“Do your research in advance, have a short list and test-drive all of them,” he said. Tell the dealer that you’re not buying yet, to help reduce pressure.
For a three-day weekend, Mr. Jones suggested narrowing your list to two or three models by Saturday. Test-drive the cars on Sunday, then buy — if you’re ready — on Monday.
Also, be flexible. Overall car quality has improved immensely, Mr. Jones said, so you may be able to find an affordable option by looking beyond your first choice. “Take off your blinders, if you’re loyal to one brand,” he said.
Do I have to use the dealer’s financing offer?
No. Consider getting preapproved for a loan at your own bank or credit union before visiting a dealership, Ms. Adams said. That way, you’ll know how much money you qualify for and you’ll have a base rate to compare with the dealership’s offer.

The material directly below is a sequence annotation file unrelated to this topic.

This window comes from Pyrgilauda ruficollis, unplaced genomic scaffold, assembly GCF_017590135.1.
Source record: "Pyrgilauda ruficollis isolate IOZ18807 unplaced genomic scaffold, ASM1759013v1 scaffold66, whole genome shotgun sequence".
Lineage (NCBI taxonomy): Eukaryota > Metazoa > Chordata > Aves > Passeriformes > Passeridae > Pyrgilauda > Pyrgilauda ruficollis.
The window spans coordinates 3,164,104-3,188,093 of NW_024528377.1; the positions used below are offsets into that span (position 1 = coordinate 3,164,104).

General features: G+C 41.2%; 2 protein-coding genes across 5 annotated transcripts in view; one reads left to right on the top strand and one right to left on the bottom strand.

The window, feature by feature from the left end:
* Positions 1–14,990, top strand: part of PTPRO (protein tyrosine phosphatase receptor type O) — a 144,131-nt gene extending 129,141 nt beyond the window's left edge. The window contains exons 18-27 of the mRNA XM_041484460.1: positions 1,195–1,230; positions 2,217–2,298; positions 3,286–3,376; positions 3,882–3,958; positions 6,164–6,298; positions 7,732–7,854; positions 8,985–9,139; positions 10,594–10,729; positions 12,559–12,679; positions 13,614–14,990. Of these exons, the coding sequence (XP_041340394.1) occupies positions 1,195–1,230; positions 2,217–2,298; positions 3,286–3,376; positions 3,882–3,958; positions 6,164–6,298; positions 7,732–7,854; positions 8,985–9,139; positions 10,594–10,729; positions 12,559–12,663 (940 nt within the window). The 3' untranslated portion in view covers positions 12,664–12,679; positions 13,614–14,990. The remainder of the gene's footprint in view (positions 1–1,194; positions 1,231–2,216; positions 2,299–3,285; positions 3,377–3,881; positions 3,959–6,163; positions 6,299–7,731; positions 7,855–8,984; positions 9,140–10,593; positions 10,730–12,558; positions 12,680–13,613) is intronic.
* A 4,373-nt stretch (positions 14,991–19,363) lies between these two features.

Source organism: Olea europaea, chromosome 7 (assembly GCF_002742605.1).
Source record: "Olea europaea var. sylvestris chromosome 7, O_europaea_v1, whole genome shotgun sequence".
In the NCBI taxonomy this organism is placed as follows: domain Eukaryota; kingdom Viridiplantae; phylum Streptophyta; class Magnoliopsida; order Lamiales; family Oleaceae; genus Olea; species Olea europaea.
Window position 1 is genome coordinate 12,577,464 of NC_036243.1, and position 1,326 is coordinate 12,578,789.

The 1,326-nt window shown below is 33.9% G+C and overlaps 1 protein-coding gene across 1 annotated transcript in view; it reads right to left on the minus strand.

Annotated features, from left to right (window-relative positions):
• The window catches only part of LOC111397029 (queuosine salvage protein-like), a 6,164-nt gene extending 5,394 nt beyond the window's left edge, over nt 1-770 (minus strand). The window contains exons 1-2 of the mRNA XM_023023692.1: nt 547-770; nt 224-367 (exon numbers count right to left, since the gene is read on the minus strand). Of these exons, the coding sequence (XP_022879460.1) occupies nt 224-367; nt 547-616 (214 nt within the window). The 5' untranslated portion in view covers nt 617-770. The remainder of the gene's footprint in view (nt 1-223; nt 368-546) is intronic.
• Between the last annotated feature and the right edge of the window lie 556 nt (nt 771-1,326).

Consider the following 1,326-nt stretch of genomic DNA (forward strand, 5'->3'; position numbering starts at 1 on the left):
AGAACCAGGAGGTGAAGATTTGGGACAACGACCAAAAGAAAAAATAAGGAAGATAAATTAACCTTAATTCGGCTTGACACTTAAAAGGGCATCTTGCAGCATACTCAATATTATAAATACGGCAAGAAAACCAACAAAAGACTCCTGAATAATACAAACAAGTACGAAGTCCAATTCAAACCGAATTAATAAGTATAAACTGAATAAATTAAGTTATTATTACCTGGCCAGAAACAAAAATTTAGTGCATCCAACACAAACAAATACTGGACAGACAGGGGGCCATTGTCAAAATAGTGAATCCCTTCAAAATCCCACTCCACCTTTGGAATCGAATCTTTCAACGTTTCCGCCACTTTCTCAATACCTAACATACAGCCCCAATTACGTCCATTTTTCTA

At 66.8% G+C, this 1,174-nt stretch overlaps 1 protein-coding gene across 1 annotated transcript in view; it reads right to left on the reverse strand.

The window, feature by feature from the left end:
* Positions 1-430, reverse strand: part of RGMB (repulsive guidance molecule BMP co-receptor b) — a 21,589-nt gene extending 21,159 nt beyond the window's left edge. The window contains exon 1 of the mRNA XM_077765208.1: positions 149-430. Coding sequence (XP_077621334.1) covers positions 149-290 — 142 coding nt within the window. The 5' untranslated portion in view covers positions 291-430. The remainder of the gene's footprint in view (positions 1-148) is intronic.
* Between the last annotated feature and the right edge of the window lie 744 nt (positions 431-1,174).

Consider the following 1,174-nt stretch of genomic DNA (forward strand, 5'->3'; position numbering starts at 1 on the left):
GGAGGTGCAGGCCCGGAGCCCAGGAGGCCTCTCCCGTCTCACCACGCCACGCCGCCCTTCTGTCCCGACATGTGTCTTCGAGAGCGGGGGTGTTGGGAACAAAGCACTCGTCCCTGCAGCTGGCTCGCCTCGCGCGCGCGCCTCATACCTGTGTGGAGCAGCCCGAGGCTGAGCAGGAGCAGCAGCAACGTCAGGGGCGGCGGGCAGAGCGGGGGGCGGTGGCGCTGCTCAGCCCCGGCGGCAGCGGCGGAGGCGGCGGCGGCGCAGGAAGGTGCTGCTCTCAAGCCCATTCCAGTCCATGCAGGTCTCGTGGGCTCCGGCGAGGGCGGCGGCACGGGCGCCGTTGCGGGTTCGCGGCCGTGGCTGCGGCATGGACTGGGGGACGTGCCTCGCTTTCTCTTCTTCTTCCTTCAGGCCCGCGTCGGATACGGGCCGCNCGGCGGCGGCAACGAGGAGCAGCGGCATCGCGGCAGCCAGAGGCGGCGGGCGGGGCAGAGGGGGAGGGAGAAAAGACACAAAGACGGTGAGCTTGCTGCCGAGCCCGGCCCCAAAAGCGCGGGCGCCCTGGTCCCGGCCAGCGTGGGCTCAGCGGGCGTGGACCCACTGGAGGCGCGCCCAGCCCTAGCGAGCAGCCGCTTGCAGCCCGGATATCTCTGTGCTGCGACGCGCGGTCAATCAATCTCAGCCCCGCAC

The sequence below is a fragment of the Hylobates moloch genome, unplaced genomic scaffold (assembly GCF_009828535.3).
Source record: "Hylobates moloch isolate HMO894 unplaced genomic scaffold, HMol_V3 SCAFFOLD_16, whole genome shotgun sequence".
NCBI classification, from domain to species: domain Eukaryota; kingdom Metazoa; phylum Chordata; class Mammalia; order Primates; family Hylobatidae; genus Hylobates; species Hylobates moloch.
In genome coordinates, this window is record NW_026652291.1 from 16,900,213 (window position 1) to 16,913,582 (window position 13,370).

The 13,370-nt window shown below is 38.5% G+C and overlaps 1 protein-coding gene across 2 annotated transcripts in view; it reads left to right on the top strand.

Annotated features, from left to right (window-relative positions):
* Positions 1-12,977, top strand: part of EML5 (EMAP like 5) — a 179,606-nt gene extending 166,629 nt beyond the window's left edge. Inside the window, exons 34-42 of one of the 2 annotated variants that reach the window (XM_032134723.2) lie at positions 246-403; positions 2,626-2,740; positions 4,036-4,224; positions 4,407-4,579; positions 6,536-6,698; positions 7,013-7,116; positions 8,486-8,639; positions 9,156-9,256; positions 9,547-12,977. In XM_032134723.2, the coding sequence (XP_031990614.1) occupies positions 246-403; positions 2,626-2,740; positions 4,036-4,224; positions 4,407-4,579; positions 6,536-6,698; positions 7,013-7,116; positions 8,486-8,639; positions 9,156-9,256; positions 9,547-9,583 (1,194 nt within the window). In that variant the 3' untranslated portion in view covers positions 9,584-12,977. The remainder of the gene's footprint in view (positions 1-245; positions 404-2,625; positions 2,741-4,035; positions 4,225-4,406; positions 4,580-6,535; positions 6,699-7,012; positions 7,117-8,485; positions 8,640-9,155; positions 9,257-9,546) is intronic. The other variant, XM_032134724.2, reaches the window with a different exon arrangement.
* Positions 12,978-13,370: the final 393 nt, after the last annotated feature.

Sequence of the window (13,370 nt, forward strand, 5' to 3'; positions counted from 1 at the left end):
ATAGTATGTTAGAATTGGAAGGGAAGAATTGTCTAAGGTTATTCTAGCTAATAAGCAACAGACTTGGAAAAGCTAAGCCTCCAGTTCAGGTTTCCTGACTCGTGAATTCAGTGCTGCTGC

While buying is generally less expensive than leasing over all, shoppers may want to consider leasing in certain situations — if, say, a teenager is going to be driving the car. Leasing may make a car with the latest safety features more affordable, which is an acceptable trade-off if an inexperienced driver is behind the wheel, Mr. Bartlett said.
How can I judge if a car is affordable for me?
A good rule of thumb is “20-4-10”: Put at least 20 percent down in cash, stick to a four-year loan, and aim for a monthly payment that is no more than 10 percent of your gross income.
Mr. Bartlett’s general advice is to pay cash for a car, if you can. If financing is a must, a loan term of 48 months at the most, at a rate as near zero as possible, is the next best option. “Going beyond that is a bad investment on a depreciating asset,” he said.